But then the details keep coming, dropped into our perception like stones in the pocket of a woman treading water. There is Uncle Julian who never addresses the girl, and Constance who has been a shut-in for the past six years, there is Cousin Charles who comes a’wooing with secret intent; there is a tale of arsenic and sugar and blackberries. Gradually we are pulled down to face what Merricat actually is: a nutbag. The murderer of almost her entire family. Despite protestations of love for her sister, she still let Constance go on trial for what she herself had done. She is jealous, dangerously so; when there seems the prospect of a kind of happiness for Constance, Merricat does her destructive best to derail it.

When we reach the end of the book, we sit back and catch our breath. We return to that opening paragraph and realise that, yes, Jackson told us everything we needed to know, but she blinded us. The what-we-now-know to be an unreliable narrator has camouflaged her truths amongst other information (another wonderful example of this is Alan Moore’s ‘I Travel in Suspenders’ in Voice of the Fire). The strange and interesting details about wishing to have been born a werewolf, liking Constance and Richard Plantagenet, about disliking dogs and noise, is hand-waving, a distraction from what matters.

When I think of Jackson’s creation of Merricat, I’m reminded of that line from The Usual Suspects: ‘The greatest trick the Devil ever pulled was convincing the world he didn’t exist’, and I think Jackson’s work is a bit like that. She tells us first of all that the devil does not exist (‘Here is the world, it is like this.’), but then undermines this the further we get into the story. With tiny details she gnaws away at supporting beams that seem unimportant until the whole structure begins to teeter. We are turned on our heads, which is the cleverest thing a writer can do via the unreliable narrator—but by first making us love this strange, broken girl, then in revealing her true nature, Jackson breaks our hearts. That’s what the best writing does. For the reader, Merricat will delight and disturb; for the writer, it sets a very high bar to which to aspire.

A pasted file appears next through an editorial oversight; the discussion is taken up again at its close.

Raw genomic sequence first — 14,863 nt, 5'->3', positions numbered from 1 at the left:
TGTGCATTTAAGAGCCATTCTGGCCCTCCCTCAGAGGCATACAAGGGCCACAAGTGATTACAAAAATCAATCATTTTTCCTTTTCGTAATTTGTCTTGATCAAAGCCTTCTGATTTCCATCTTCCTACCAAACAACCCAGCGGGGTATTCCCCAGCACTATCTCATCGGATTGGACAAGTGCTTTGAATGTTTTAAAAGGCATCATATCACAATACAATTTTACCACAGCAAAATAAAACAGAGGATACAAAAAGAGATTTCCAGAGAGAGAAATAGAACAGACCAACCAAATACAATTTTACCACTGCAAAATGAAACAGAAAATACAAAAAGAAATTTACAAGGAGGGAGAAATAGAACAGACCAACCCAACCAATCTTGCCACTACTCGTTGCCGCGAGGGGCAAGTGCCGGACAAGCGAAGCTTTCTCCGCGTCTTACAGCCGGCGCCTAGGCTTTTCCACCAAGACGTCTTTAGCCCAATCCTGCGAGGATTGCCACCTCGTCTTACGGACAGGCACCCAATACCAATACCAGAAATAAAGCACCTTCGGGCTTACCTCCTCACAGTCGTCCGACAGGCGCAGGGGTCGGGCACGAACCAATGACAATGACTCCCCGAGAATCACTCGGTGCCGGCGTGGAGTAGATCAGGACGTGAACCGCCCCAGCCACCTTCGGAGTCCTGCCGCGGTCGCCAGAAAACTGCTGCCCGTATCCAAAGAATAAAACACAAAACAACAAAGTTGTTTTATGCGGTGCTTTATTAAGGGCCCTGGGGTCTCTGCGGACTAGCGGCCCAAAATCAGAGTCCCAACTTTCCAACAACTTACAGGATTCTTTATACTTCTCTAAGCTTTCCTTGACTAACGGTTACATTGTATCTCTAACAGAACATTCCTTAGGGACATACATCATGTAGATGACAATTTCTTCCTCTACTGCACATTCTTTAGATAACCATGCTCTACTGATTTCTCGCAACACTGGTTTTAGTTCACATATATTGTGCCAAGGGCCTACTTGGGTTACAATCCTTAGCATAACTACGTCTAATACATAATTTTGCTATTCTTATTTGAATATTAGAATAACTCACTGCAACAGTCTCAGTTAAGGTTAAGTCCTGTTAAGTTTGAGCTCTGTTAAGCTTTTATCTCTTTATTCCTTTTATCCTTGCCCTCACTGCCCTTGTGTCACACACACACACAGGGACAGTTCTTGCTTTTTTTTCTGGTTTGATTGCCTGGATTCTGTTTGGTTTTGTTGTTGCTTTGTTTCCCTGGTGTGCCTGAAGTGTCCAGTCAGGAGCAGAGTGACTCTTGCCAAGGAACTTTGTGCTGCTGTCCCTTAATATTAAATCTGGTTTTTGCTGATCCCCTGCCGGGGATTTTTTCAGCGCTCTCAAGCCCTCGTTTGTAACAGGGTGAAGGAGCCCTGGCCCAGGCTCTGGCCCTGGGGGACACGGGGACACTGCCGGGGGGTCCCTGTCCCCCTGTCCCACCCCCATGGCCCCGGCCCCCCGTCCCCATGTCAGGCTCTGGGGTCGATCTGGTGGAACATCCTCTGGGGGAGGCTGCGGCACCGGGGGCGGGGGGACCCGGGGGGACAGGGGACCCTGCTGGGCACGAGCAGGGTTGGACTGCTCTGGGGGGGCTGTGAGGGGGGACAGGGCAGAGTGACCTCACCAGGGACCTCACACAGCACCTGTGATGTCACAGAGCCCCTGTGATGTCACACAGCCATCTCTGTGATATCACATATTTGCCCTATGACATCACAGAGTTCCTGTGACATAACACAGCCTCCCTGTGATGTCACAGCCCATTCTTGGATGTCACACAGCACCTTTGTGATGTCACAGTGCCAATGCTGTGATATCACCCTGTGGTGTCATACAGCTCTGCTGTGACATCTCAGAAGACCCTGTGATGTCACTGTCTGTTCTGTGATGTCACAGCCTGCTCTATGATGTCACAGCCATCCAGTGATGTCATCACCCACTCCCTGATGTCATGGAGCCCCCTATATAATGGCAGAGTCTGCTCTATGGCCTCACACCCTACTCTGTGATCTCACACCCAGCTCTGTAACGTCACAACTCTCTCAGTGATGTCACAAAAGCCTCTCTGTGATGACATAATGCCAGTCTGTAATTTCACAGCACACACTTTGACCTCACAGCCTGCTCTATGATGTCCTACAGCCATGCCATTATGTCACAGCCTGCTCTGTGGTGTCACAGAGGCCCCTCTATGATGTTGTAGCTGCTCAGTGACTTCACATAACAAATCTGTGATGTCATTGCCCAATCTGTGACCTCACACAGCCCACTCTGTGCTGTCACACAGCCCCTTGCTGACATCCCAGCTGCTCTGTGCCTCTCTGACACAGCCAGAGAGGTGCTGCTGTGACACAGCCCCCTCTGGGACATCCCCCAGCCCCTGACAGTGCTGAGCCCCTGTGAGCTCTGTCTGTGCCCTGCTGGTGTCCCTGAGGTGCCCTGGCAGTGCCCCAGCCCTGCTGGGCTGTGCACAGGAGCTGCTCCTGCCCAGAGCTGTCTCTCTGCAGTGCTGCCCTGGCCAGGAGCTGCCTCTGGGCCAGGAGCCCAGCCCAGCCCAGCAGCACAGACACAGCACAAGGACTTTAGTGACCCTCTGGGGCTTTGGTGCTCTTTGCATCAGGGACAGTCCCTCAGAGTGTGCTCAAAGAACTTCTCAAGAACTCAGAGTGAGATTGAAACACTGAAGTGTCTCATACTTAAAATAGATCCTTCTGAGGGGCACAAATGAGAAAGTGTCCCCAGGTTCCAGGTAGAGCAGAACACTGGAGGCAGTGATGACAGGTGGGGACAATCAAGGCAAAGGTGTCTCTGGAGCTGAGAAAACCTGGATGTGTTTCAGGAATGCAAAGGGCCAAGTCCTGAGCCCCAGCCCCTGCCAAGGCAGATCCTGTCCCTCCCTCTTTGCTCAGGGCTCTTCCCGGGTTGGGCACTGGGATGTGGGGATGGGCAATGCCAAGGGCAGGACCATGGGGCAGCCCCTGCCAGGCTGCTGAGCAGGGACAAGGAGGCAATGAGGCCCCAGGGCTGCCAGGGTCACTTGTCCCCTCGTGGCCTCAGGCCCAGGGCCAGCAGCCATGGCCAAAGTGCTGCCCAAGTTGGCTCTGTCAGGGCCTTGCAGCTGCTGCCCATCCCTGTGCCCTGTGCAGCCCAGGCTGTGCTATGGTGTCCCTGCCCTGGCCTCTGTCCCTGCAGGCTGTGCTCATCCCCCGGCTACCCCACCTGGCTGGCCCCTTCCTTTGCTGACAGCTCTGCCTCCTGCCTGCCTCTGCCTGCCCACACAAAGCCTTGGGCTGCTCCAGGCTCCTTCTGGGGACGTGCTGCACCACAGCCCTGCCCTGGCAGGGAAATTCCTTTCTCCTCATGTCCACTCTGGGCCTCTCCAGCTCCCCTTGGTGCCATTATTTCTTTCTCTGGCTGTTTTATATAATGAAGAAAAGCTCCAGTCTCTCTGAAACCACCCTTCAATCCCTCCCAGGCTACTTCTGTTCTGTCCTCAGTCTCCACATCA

This article was originally published in December 2014 as part of our Writers on Writing series.

Angela Slatter writes dark fantasy and horror. She is the author of the Aurealis Award-winning The Girl with No Hands and Other Tales, the WFA-shortlisted Sourdough and Other Stories, and the new collection/mosaic novel (with Lisa L Hannett), The Female Factory.

About the Author

Angela Slatter


Specialising in dark fantasy and horror, Angela Slatter is the author of the Aurealis Award-winning The Girl with No Hands and Other Tales, the World Fantasy Award finalist Sourdough and Other Stories, Aurealis finalist Midnight and Moonshine (with Lisa L. Hannett), among others. She is the first Australian to win a British Fantasy Award, holds an MA and a PhD in Creative Writing, is a graduate of Clarion South and the Tin House Summer Writers Workshop, and was an inaugural Queensland Writers Fellow.